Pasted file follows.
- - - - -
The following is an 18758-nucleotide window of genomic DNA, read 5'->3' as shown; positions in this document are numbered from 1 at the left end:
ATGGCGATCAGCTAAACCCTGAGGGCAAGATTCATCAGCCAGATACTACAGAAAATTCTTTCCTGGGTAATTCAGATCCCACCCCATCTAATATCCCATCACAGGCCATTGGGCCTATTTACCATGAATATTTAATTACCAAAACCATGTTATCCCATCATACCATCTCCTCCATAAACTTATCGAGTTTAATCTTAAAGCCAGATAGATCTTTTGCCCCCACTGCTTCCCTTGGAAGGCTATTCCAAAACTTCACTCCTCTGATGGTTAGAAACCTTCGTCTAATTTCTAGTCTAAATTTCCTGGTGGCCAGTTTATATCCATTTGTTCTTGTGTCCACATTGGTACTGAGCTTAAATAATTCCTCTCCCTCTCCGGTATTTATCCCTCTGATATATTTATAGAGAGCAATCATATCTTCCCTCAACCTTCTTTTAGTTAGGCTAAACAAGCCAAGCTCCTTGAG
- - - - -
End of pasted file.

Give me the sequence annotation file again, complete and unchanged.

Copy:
The following is an 18758-nucleotide window of genomic DNA, read 5'->3' as shown; positions in this document are numbered from 1 at the left end:
ATGGCGATCAGCTAAACCCTGAGGGCAAGATTCATCAGCCAGATACTACAGAAAATTCTTTCCTGGGTAATTCAGATCCCACCCCATCTAATATCCCATCACAGGCCATTGGGCCTATTTACCATGAATATTTAATTACCAAAACCATGTTATCCCATCATACCATCTCCTCCATAAACTTATCGAGTTTAATCTTAAAGCCAGATAGATCTTTTGCCCCCACTGCTTCCCTTGGAAGGCTATTCCAAAACTTCACTCCTCTGATGGTTAGAAACCTTCGTCTAATTTCTAGTCTAAATTTCCTGGTGGCCAGTTTATATCCATTTGTTCTTGTGTCCACATTGGTACTGAGCTTAAATAATTCCTCTCCCTCTCCGGTATTTATCCCTCTGATATATTTATAGAGAGCAATCATATCTTCCCTCAACCTTCTTTTAGTTAGGCTAAACAAGCCAAGCTCCTTGAG